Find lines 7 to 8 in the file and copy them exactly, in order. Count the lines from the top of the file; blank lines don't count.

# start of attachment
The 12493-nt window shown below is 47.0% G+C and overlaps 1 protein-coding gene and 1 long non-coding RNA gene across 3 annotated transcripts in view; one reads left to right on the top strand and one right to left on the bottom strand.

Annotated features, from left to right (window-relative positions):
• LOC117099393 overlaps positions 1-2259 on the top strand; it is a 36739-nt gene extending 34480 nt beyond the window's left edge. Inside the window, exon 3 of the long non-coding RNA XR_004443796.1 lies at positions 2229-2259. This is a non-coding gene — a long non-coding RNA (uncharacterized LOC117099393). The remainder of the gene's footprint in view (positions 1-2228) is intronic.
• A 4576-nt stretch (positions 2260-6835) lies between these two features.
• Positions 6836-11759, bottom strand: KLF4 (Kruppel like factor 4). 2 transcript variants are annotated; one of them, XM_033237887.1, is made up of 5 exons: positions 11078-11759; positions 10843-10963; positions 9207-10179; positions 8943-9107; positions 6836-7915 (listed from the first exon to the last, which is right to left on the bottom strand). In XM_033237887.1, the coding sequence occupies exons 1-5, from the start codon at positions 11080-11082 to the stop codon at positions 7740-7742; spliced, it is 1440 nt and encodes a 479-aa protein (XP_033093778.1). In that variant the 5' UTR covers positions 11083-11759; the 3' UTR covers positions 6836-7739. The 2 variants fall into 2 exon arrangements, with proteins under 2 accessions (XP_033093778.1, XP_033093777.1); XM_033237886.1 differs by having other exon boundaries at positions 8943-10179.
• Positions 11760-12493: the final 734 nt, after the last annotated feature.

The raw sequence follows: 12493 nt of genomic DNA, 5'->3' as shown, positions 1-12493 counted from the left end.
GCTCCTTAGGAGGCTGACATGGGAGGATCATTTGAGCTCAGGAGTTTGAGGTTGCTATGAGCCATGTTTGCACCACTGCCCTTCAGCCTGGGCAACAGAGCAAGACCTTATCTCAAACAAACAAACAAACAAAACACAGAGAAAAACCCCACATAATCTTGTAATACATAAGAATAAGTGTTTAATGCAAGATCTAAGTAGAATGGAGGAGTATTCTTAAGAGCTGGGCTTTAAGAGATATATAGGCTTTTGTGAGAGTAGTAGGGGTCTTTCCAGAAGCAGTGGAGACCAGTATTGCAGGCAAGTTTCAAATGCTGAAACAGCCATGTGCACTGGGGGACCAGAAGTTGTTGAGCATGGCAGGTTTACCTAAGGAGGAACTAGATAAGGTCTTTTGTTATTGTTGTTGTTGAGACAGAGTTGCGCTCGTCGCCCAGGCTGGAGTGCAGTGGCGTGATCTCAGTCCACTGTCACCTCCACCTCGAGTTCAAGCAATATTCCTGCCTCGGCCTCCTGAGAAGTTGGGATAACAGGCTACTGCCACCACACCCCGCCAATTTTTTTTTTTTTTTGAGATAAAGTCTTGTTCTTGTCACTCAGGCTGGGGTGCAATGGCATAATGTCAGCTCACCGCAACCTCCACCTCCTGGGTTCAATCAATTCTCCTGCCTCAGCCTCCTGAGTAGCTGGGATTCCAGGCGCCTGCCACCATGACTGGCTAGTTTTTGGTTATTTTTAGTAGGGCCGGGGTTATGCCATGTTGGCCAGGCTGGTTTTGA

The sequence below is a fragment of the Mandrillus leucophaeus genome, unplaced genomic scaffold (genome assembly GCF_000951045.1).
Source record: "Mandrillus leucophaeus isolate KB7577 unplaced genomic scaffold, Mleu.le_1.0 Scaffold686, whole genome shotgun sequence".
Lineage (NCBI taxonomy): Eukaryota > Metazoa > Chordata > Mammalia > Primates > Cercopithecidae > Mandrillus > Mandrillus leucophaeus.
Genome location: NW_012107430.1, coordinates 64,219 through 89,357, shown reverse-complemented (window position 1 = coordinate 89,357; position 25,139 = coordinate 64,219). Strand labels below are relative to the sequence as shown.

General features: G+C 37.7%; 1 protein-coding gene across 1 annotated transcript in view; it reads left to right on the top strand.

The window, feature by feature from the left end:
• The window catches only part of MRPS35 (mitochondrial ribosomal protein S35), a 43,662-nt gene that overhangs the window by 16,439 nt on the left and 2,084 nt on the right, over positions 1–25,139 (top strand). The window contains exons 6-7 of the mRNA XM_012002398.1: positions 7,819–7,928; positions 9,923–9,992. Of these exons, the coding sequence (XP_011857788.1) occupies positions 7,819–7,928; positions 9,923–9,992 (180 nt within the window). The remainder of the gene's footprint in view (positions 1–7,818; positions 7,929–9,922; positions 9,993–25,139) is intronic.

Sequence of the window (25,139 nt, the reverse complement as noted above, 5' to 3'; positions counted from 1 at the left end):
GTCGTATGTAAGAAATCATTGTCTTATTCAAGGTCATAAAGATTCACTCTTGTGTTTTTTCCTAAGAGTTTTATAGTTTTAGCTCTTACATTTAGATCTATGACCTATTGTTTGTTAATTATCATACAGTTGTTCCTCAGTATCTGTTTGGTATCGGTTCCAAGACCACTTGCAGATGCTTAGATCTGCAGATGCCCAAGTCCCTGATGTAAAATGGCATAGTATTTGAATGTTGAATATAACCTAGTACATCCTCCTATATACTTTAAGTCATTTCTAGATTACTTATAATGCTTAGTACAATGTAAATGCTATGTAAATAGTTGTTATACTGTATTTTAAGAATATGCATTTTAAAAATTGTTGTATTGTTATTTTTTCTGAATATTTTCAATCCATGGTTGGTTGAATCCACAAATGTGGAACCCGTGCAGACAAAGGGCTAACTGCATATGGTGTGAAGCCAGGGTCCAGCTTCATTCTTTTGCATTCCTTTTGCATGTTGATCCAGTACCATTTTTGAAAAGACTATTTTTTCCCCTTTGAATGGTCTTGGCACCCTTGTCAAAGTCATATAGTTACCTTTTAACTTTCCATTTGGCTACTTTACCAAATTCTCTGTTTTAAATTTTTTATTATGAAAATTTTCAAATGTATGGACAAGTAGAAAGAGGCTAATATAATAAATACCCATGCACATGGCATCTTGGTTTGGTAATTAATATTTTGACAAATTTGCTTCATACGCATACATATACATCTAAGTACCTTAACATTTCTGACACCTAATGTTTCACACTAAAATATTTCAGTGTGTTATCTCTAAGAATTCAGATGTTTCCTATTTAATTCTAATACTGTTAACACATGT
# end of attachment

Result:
The raw sequence follows: 12493 nt of genomic DNA, 5'->3' as shown, positions 1-12493 counted from the left end.
GCTCCTTAGGAGGCTGACATGGGAGGATCATTTGAGCTCAGGAGTTTGAGGTTGCTATGAGCCATGTTTGCACCACTGCCCTTCAGCCTGGGCAACAGAGCAAGACCTTATCTCAAACAAACAAACAAACAAAACACAGAGAAAAACCCCACATAATCTTGTAATACATAAGAATAAGTGTTTAATGCAAGATCTAAGTAGAATGGAGGAGTATTCTTAAGAGCTGGGCTTTAAGAGATATATAGGCTTTTGTGAGAGTAGTAGGGGTCTTTCCAGAAGCAGTGGAGACCAGTATTGCAGGCAAGTTTCAAATGCTGAAACAGCCATGTGCACTGGGGGACCAGAAGTTGTTGAGCATGGCAGGTTTACCTAAGGAGGAACTAGATAAGGTCTTTTGTTATTGTTGTTGTTGAGACAGAGTTGCGCTCGTCGCCCAGGCTGGAGTGCAGTGGCGTGATCTCAGTCCACTGTCACCTCCACCTCGAGTTCAAGCAATATTCCTGCCTCGGCCTCCTGAGAAGTTGGGATAACAGGCTACTGCCACCACACCCCGCCAATTTTTTTTTTTTTTTGAGATAAAGTCTTGTTCTTGTCACTCAGGCTGGGGTGCAATGGCATAATGTCAGCTCACCGCAACCTCCACCTCCTGGGTTCAATCAATTCTCCTGCCTCAGCCTCCTGAGTAGCTGGGATTCCAGGCGCCTGCCACCATGACTGGCTAGTTTTTGGTTATTTTTAGTAGGGCCGGGGTTATGCCATGTTGGCCAGGCTGGTTTTGA